Addison Reed, 6’4″- the only Addison I want in a Sox uni is as Addison Russell. Reed is another shining example of a pitcher who thrives in the National League (2.98 ERA, 9.6 K/10) only to get bombed in the Junior Circuit, made apparent by his over 4 ERA and propensity to give up late in ding dongs here in Boston.

Verdict: Pass. He made nearly $8M last season, and even if he were to take a pay cut, those dollars are too valuable to spend on him.

Doug Fister, 6’8″- decent starter, just didn’t thrive in the AL East, like so many other hurlers. June and July weren’t kind to the former all star, as he went 1-5 with 33 innings spanning 8 games. September and October were frightening, as his ERA was nearly 6. He made some contributions, but there’s no room for him on the big league squad.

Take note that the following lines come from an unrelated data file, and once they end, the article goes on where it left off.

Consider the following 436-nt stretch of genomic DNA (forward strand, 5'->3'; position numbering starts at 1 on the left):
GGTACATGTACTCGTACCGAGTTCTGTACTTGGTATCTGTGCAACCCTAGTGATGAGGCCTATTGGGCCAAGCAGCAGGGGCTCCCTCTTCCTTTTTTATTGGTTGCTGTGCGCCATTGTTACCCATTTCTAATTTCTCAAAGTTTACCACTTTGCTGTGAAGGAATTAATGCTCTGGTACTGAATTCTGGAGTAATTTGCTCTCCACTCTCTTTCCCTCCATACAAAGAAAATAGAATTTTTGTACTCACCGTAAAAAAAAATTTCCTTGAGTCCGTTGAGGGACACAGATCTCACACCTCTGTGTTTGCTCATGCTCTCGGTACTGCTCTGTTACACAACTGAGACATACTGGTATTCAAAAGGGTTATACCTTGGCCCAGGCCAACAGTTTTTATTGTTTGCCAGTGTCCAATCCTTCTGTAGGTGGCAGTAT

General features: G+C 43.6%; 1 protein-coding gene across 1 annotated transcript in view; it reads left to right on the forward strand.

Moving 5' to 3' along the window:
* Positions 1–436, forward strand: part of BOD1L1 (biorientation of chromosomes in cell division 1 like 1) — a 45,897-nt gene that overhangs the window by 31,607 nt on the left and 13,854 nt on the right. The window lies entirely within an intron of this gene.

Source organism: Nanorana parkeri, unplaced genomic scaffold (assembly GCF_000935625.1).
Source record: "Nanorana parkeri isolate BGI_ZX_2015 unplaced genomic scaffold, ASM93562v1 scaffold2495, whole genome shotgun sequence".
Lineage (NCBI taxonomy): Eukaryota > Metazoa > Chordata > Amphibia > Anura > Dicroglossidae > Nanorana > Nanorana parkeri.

Verdict: look for Doug to hook up on a 1 year pact with a non playoff contender this offseason.

The main takeaway from this article is that the Red Sox front office duties have been simplified to the extent that they don’t need to stress over any significant goodbyes. Mitch, Nunez and Reed are the only legitimate candidates to start opening day on a major league roster, and none of them, barring maybe Nunez, would improve Boston (on paper) next year. How Dombrowski and the brass will spend the freed up money is essential to the franchises continued success.

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About Gerard Lombardo

OEF Veteran with a penchant for Red Sox baseball and expedient sways of emotional stability.